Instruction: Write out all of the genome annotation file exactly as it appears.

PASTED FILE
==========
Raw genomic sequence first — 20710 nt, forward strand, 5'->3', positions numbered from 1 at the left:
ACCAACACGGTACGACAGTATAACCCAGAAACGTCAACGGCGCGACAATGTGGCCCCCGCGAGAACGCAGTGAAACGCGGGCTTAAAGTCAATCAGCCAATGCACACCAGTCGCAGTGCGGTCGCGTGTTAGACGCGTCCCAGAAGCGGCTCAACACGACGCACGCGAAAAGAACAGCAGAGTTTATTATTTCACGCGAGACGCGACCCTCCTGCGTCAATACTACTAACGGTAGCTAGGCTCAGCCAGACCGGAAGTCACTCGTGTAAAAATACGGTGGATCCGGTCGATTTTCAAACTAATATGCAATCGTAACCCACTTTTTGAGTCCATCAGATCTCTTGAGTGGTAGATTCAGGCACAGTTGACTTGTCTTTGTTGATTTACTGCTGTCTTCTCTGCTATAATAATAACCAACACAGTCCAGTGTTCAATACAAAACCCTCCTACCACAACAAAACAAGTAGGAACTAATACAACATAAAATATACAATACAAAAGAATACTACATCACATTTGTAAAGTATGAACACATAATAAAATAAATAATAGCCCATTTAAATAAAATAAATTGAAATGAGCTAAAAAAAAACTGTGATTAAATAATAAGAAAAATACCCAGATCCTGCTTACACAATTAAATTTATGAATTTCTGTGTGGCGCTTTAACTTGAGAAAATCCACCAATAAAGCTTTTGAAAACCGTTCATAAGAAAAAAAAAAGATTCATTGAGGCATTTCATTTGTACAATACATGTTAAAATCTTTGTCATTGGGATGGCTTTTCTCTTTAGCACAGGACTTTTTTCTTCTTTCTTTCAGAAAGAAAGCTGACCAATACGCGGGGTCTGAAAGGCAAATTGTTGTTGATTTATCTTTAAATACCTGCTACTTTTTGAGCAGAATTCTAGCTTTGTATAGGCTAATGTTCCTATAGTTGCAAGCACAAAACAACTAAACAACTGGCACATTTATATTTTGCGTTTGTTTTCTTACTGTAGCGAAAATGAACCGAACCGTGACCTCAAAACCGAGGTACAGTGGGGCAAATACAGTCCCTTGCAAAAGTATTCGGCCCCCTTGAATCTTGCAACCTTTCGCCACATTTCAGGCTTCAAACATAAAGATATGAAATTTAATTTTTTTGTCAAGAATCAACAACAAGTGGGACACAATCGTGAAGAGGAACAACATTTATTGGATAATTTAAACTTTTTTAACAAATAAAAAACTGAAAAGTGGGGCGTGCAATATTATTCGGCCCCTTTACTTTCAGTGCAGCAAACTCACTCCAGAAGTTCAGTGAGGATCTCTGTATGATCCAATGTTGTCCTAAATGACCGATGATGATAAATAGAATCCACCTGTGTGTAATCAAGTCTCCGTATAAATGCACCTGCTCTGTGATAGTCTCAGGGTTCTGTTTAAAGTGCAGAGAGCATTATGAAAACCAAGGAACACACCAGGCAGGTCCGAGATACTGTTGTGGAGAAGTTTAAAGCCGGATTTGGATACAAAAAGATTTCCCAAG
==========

Raw genomic sequence first — 20710 nt, forward strand, 5'->3', positions numbered from 1 at the left:
ACCAACACGGTACGACAGTATAACCCAGAAACGTCAACGGCGCGACAATGTGGCCCCCGCGAGAACGCAGTGAAACGCGGGCTTAAAGTCAATCAGCCAATGCACACCAGTCGCAGTGCGGTCGCGTGTTAGACGCGTCCCAGAAGCGGCTCAACACGACGCACGCGAAAAGAACAGCAGAGTTTATTATTTCACGCGAGACGCGACCCTCCTGCGTCAATACTACTAACGGTAGCTAGGCTCAGCCAGACCGGAAGTCACTCGTGTAAAAATACGGTGGATCCGGTCGATTTTCAAACTAATATGCAATCGTAACCCACTTTTTGAGTCCATCAGATCTCTTGAGTGGTAGATTCAGGCACAGTTGACTTGTCTTTGTTGATTTACTGCTGTCTTCTCTGCTATAATAATAACCAACACAGTCCAGTGTTCAATACAAAACCCTCCTACCACAACAAAACAAGTAGGAACTAATACAACATAAAATATACAATACAAAAGAATACTACATCACATTTGTAAAGTATGAACACATAATAAAATAAATAATAGCCCATTTAAATAAAATAAATTGAAATGAGCTAAAAAAAAACTGTGATTAAATAATAAGAAAAATACCCAGATCCTGCTTACACAATTAAATTTATGAATTTCTGTGTGGCGCTTTAACTTGAGAAAATCCACCAATAAAGCTTTTGAAAACCGTTCATAAGAAAAAAAAAAGATTCATTGAGGCATTTCATTTGTACAATACATGTTAAAATCTTTGTCATTGGGATGGCTTTTCTCTTTAGCACAGGACTTTTTTCTTCTTTCTTTCAGAAAGAAAGCTGACCAATACGCGGGGTCTGAAAGGCAAATTGTTGTTGATTTATCTTTAAATACCTGCTACTTTTTGAGCAGAATTCTAGCTTTGTATAGGCTAATGTTCCTATAGTTGCAAGCACAAAACAACTAAACAACTGGCACATTTATATTTTGCGTTTGTTTTCTTACTGTAGCGAAAATGAACCGAACCGTGACCTCAAAACCGAGGTACAGTGGGGCAAATACAGTCCCTTGCAAAAGTATTCGGCCCCCTTGAATCTTGCAACCTTTCGCCACATTTCAGGCTTCAAACATAAAGATATGAAATTTAATTTTTTTGTCAAGAATCAACAACAAGTGGGACACAATCGTGAAGAGGAACAACATTTATTGGATAATTTAAACTTTTTTAACAAATAAAAAACTGAAAAGTGGGGCGTGCAATATTATTCGGCCCCTTTACTTTCAGTGCAGCAAACTCACTCCAGAAGTTCAGTGAGGATCTCTGTATGATCCAATGTTGTCCTAAATGACCGATGATGATAAATAGAATCCACCTGTGTGTAATCAAGTCTCCGTATAAATGCACCTGCTCTGTGATAGTCTCAGGGTTCTGTTTAAAGTGCAGAGAGCATTATGAAAACCAAGGAACACACCAGGCAGGTCCGAGATACTGTTGTGGAGAAGTTTAAAGCCGGATTTGGATACAAAAAGATTTCCCAAG